Suicide rate among seniors increasing

Posted Jun 25, 2013 by Timothy Whitt
Retirement is often referred to as the Golden Years—the years spent enjoying the new found life of leisure. There is, however, a growing trend among the middle aged and early seniors—suicide.
Holding hands in the park.
Holding hands in the park.
Chris JL
The suicide rate among middle -aged and early senior Americans has climbed 28.4 percent, in the last decade, according to a recent government report.
The trend is even more pronounced among white men and women in those age group. Their suicide rate climbed almost 40 percent in the time period of 1999 to 2009.
The suicide rate for seniors aged 65 to 84 dropped slightly to 14.5 percent, but increased to 17.6 percent for those in the age group 85 and older.
There are many theories as to why the suicide rate is higher among the middle-aged as well as seniors, those 55 to 64.
One of the leading theories deals with the loss of financial stability due to the financial crisis and housing collapse of the last decade. A lot of older Americans remain worried about their futures because of weak hiring, lower bank accounts, the continued unstable housing market and more.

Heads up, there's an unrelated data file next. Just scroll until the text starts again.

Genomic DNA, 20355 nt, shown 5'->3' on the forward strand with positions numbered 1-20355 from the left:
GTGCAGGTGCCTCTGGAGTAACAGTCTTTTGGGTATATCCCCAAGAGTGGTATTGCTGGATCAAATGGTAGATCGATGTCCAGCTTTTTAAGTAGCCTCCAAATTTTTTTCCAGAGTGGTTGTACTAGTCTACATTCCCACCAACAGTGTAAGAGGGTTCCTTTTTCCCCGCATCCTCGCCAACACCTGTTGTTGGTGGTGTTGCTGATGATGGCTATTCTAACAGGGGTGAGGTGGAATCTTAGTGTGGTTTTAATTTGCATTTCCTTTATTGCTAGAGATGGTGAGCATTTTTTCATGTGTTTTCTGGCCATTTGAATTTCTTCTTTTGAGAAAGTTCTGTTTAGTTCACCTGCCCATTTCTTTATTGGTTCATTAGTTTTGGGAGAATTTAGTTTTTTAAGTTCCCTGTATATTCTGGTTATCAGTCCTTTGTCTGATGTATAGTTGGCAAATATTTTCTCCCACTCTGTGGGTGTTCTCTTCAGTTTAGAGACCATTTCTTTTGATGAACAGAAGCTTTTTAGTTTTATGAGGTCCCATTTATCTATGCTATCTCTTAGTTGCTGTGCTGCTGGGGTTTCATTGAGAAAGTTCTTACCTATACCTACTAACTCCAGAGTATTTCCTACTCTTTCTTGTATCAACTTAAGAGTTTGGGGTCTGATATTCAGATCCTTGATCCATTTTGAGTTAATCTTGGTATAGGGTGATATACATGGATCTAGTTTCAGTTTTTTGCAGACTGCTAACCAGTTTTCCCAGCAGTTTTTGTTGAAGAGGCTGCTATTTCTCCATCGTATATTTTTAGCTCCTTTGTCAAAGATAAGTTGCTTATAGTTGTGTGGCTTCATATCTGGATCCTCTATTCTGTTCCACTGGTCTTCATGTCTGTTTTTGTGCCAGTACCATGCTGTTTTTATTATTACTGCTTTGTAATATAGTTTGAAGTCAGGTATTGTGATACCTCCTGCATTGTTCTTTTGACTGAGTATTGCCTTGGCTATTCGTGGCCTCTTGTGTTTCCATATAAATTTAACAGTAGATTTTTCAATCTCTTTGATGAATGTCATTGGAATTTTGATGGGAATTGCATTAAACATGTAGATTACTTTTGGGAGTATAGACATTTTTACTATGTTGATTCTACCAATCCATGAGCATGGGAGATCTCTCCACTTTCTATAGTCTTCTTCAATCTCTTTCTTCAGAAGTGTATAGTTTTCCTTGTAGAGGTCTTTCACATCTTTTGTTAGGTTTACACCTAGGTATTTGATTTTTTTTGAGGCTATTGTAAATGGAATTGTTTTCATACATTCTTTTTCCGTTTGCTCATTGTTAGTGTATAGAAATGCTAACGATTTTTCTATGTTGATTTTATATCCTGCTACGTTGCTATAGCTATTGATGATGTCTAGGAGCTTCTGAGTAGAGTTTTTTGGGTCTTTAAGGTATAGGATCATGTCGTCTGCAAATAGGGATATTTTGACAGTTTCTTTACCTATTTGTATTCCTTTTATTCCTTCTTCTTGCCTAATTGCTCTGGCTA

According to Dr. Ileana Arias, many , "boomers had great expectations for what their life might look like, but I think perhaps it hasn’t panned out that way."
The rise in the suicide rate among those who are 85 and older has been linked to loneliness , terminal illness and other factors which come with a longer life span.
The CDC report is the first to highlight the issue of suicide among the aged.